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During last month’s commencement festivities, Larry Culp, the chairman and CEO of GE and CEO of GE Aerospace, called on our School of Business graduates to “constantly look to learn and improve and grow … substantively, in ways that really matter.” In the classroom, in our offices and teams, and in our work beyond the borders of our campuses, we can and should always be looking for new, substantive ways to learn and improve. This notion of continuous learning and improvement (a concept known in Japanese as kaizen) is also foundational to how we act on our university’s strategic vision. 

My own approaches for continuous improvement and ongoing learning takes many forms. This summer, I will be focusing on “Three R’s:” to read (more), restore and reflect

As a lifelong learner, I have always found that compelling works of both fiction and nonfiction encourage me to expand my thinking, and my perspectives on the world. If you find that summer provides you with a reading respite, here are a few recommendations from my bookshelf this year. These works of fiction have anchors in our shared histories and in the challenges we face today: 

“Lessons in Chemistry” by Bonnie Garmus weaves a compelling narrative about a trailblazing female chemist in the 1950s when women in chemistry were few and pathways were narrow. Fictional scientist Elizabeth Zott’s perseverance and unflagging self-assurance about her chosen profession offer lots of inspiration for readers of all ages.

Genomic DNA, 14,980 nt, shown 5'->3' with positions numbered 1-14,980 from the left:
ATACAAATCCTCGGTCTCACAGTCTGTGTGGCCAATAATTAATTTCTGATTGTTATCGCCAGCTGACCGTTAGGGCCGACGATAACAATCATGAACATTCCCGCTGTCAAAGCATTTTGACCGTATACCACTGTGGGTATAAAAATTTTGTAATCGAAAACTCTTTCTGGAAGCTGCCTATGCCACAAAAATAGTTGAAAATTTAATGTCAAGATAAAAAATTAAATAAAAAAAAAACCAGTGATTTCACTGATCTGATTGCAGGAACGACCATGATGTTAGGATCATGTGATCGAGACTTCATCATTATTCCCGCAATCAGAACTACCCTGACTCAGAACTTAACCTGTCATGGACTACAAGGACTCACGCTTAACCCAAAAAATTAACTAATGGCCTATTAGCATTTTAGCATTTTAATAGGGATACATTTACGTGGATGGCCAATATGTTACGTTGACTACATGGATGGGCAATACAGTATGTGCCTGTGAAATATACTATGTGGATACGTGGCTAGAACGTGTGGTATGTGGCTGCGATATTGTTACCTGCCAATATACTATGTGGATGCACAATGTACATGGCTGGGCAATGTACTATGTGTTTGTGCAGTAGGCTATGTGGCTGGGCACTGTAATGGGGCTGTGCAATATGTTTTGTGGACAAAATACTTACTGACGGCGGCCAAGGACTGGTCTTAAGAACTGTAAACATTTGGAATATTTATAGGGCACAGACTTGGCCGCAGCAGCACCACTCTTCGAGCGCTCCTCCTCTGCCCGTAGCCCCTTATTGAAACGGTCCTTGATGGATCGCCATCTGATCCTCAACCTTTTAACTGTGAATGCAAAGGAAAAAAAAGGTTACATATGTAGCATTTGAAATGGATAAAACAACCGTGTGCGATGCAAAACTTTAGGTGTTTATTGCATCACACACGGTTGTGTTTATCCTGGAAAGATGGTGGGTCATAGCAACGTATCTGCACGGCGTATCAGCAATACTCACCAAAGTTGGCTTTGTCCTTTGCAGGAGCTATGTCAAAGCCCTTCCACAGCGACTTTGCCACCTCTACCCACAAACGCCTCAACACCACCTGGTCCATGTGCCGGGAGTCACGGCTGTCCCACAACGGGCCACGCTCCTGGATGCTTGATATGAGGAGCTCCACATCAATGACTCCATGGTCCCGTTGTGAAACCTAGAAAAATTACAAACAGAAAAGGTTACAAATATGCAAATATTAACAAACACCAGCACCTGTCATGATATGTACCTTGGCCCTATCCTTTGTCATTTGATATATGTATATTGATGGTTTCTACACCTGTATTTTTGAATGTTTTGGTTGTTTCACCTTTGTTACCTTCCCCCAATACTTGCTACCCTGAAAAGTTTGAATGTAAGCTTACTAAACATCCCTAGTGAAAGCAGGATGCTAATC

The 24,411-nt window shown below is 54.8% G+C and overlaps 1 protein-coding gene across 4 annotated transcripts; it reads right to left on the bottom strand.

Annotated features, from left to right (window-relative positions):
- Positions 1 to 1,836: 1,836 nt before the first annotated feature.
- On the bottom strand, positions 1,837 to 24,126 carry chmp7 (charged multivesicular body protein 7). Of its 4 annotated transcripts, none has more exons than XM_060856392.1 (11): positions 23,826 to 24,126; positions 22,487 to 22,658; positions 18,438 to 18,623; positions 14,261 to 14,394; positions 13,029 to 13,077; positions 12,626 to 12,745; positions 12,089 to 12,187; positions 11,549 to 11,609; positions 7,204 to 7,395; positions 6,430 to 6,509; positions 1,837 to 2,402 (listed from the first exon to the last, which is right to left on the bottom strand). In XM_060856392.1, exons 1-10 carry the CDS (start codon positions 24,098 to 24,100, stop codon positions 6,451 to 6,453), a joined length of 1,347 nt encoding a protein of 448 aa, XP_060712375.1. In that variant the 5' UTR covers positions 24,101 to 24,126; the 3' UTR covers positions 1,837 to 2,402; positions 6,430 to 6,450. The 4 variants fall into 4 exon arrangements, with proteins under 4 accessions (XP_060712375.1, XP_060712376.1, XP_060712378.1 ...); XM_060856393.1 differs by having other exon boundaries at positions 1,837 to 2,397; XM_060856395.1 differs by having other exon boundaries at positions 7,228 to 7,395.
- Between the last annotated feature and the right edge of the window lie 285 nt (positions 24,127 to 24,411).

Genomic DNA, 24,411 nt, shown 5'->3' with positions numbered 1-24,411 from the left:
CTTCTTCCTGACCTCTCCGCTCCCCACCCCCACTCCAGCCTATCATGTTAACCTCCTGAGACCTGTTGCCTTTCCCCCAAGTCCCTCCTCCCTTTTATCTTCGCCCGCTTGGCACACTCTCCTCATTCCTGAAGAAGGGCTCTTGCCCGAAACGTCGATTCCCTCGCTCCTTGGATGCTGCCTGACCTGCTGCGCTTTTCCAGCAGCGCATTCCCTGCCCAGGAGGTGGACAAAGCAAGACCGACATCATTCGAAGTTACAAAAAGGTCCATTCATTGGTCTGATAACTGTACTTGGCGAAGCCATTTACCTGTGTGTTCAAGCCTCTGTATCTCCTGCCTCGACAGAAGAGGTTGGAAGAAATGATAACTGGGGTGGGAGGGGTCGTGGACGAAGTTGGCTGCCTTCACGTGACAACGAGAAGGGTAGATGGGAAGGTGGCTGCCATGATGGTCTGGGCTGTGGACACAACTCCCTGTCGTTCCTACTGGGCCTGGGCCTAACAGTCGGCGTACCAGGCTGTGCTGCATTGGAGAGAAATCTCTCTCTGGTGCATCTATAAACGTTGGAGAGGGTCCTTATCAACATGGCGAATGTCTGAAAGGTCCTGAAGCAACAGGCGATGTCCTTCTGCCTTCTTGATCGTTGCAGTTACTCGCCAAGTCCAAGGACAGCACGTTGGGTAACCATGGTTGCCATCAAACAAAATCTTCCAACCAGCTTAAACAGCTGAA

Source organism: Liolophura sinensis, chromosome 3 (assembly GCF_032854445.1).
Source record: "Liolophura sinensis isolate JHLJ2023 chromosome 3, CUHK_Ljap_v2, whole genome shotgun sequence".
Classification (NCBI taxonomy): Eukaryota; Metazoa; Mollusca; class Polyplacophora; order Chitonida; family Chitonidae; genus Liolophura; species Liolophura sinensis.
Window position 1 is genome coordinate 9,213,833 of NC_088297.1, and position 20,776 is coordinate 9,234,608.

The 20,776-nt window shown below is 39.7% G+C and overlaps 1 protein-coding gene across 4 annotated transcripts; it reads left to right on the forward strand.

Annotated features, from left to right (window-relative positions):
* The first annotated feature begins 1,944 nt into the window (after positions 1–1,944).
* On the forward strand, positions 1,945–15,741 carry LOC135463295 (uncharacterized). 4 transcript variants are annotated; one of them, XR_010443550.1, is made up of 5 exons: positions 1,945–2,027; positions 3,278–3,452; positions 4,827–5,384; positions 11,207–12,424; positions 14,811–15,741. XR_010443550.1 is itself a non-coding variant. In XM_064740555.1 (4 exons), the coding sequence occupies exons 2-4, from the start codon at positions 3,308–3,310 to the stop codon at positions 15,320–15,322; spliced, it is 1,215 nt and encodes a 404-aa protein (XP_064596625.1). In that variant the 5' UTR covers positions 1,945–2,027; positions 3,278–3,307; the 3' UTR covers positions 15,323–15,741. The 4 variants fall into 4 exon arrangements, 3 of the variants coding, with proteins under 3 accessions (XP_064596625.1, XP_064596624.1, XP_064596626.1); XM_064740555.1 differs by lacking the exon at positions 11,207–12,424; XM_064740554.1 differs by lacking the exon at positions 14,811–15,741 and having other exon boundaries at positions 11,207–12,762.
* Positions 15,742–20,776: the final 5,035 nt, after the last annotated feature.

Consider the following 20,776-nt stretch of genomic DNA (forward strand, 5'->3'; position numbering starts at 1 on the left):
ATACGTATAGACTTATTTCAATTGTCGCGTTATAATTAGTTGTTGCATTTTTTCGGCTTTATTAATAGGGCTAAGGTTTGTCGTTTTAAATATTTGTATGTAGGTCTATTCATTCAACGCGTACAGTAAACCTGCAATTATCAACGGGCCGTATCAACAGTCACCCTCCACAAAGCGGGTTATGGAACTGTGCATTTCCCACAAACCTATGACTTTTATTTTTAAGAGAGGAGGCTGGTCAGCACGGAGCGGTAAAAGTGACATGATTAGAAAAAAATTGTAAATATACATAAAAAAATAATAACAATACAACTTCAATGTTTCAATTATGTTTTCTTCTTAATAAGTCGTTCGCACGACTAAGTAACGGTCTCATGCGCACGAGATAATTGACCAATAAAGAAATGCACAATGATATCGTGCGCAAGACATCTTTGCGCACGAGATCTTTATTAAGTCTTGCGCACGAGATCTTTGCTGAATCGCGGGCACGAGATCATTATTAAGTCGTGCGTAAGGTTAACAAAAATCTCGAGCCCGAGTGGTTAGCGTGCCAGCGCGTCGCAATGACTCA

Geraldine Brooks’ novel, “Horse,” published in early 2022, uses the story of a famous American racehorse, Lexington, to weave a narrative across history – from the 1850s through the present – that reckons with America’s ties to enslavement. This novel feels particularly relevant to our national dialogue around history, identity; and how we teach about the past, see its connections in the present, and think together about our future. 

“Trust,” Hernan Diaz’s second novel and winner of the Pulitzer Prize for fiction, riveted me from start to finish. The book weaves together four complex narratives from different character perspectives about the life of a Wall Street tycoon and his wife leading up to the 1929 stock market crash and Great Depression. 

If there are great books on your summer reading list, I welcome your recommendations!  

Finding restorative practices that work for us as individuals is also critical to supporting ongoing learning and improvement. Thích Nhất Hạnh, a Vietnamese monk who was known as the “father of mindfulness,” often emphasized the importance of learning how to rest, because “rest allows us to clear our minds, focus, and find creative solutions to problems.” Restoration in the summer months for me includes retreating to the water. My family and I have always loved spending time on the North Carolina coast. In fact, long before I came to Wake Forest, we were heeding the call of the Outer Banks and neighboring barrier islands for family vacations. Whether it’s the sea, the mountains, a staycation, or time with family and friends, I hope you will find restorative opportunities in the coming weeks. 

With regard to the third “R,” there is indeed much to consider (and celebrate!) as I reflect on the past year. I am so proud of all our university community has accomplished together. The convergence around who we are and who we want to become resulted from our collective reflections on our hopes and aspirations for our university. The outcomes are striking and reinforce what many of us already know. Wake Forest is distinctive among great universities because of our shared commitment to our purpose, mission and values; and to embodying Pro Humanitate at home and in the world. I look forward to sharing the draft strategic framework with you as we launch the fall semester. 

As part of the three R’s of summer, I’ll be taking a break from this blog until August. If you missed a post this year, I encourage you to explore as part of your readings the below year in review. Happy summer, and Go Deacs! 

Categories: From Wente's Desk